4. This weekend I was listening to Rich Barton’s (co-founder of expedia) episode on the How I Built This podcast, and he was talking about how his major differentiator was the idea of giving consumers more access to previously closed off systems and increasing consumer choice. Seems like the industry has taken that mantra to heart and exploded the amount of choices that we have to make on any specific trip.

    Cool listen, definitely recommend. The episode begins with expedia but tracks the growth of zillow in greater detail.
    https://www.npr.org/2021/06/11/1005526927/expedia-zillow-rich-barton

  5. Nice post! I never book through a 3rd party site, because you end up with a lower priority ticket that gets worse service if something goes wrong

  6. Our Strategic Pricing class just had Samuel Engel, an Aviation Economics Expert, and Pricing Consultant as a guest speaker last night. So think the topic is fresh on my mind. You couldn’t put into one post everything about the transformation from a physical person booking a flight and flipping over a seat card on a place to indicate that a seat had been booked. However, I think one huge advancement in the airline industry is the idea of dynamic pricing and how that has changed the booking process as well as how the airlines receive revenue. Changing the price based on the number of seats left and the probability that that seat will sell has really transformed the way consumers book flights. Cool topic and great idea!

  7. Digital transformation in the aviation industry has significantly improved over the years. I still remember booking my airline tickets through an agent about 10 years ago, but that’s unnecessary today. I also enjoy during international flights the ability to request specific meals ahead of time, which is something new compared to a few years ago. Overall the aviation industry is becoming more digital, so I wonder, where will we go next? With the advent of facial recognition, will we be able to travel without passports at all?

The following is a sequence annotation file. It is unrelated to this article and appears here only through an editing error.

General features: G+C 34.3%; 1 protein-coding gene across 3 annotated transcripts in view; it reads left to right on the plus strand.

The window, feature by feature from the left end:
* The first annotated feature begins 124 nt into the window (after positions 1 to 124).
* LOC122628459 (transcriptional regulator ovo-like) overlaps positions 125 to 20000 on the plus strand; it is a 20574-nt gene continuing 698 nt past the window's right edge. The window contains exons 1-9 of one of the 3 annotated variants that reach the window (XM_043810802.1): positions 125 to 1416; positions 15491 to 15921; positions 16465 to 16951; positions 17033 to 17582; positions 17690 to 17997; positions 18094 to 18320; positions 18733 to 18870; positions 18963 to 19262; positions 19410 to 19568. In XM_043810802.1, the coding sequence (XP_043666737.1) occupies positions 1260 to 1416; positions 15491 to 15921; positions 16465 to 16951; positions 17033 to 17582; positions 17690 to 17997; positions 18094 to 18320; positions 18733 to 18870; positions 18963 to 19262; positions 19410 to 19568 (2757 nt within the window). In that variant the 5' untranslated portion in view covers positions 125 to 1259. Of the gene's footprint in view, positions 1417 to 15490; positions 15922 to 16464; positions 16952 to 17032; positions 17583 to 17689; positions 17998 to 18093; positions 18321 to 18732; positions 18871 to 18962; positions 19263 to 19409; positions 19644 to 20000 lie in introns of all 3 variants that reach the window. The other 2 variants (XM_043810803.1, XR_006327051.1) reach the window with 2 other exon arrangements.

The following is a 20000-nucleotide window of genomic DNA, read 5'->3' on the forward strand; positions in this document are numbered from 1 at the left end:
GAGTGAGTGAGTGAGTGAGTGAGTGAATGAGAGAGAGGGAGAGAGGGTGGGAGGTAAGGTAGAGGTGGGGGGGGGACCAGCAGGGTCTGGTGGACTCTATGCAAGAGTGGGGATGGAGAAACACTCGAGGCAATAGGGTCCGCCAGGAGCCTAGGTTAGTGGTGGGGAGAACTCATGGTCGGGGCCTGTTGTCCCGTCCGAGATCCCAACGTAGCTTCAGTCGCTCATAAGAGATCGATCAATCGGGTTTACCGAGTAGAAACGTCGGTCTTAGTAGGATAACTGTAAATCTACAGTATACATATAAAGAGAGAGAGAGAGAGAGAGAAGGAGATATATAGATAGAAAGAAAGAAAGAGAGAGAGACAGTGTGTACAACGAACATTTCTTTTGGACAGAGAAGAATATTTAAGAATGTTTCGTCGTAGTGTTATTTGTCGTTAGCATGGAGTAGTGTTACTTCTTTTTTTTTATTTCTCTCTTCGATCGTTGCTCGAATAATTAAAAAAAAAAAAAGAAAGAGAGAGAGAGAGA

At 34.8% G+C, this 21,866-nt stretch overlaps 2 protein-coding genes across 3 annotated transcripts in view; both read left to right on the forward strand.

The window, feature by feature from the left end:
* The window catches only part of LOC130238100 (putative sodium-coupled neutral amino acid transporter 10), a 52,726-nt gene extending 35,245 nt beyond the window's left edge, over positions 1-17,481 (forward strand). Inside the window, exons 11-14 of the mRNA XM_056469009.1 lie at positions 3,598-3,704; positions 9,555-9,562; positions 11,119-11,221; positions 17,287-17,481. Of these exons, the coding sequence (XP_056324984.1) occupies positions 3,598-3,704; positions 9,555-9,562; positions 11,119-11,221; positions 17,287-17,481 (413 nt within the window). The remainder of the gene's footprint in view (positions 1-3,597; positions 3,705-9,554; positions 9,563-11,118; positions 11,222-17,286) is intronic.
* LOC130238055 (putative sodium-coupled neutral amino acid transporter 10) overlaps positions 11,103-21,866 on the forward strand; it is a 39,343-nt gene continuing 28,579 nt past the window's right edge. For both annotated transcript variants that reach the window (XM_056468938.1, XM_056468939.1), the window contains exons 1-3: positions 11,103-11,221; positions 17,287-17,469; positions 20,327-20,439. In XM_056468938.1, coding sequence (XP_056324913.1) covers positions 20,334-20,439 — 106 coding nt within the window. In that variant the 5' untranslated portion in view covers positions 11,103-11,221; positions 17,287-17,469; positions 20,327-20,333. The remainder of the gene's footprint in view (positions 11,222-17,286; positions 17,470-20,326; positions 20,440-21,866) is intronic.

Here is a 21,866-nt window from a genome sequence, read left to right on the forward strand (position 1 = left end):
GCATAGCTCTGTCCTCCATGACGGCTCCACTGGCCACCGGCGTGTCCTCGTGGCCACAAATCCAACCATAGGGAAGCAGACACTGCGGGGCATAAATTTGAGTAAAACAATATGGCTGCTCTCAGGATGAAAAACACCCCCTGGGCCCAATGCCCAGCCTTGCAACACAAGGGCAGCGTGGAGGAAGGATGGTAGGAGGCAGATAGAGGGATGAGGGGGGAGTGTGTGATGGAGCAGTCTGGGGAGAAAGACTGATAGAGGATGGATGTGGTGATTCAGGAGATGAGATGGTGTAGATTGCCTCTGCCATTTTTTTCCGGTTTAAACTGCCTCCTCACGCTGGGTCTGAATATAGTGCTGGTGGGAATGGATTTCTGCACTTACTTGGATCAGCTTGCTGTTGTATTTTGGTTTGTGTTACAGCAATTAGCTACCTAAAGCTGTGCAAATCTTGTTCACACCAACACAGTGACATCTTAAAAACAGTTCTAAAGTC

8. Thanks for authoring this post about the user journey of the air traveler. I have a loooooong history of travel experiences and I think this post makes me realize that the components of travel that have been digitally transformed have overall shifted the trajectory of my overall impression of travel, which suffered a deep decline after 9/11. In the immediate aftermath of that, security became just a headache and was so inconsistent depending on which airport one passed through.

    But soon after, the actual in flight experience started to be a lot more fun. Delta had a low cost carrier called Song a few years back (a competitor to JetBlue which was just starting out then) – and I remember Song had this great trivia game you could do on the backseat monitor in which you played against other passengers on the flight. So you’d get a message like “15D Beat You!” — and then of course you’d try to spot that person!

    Lately I do appreciate how easier it is to purchase tickets and deal with boarding passes via mobile.

  9. One more thing: looks like the link to the video on the travelandleisure site needs to amended or updated. I get a 404.

  10. I’ve loved using Google Flights as a digital transformation tool. Every time I book a flight I use Google Flights services to find the right flight for my plan. I don’t have an allegiance (or a credit card) to a specific airline so Google Flights allows me to have the flexibility I’m looking for.

    Pre-pandemic I always took the month of December off to go on vacation and travel. For four years I used Google Flights Explore feature to determine where I could fly to that either had the best weather, the activities I was looking for, etc. Google Flights allowed me to travel to Guatemala, Colombia, Thailand, Laos, and more.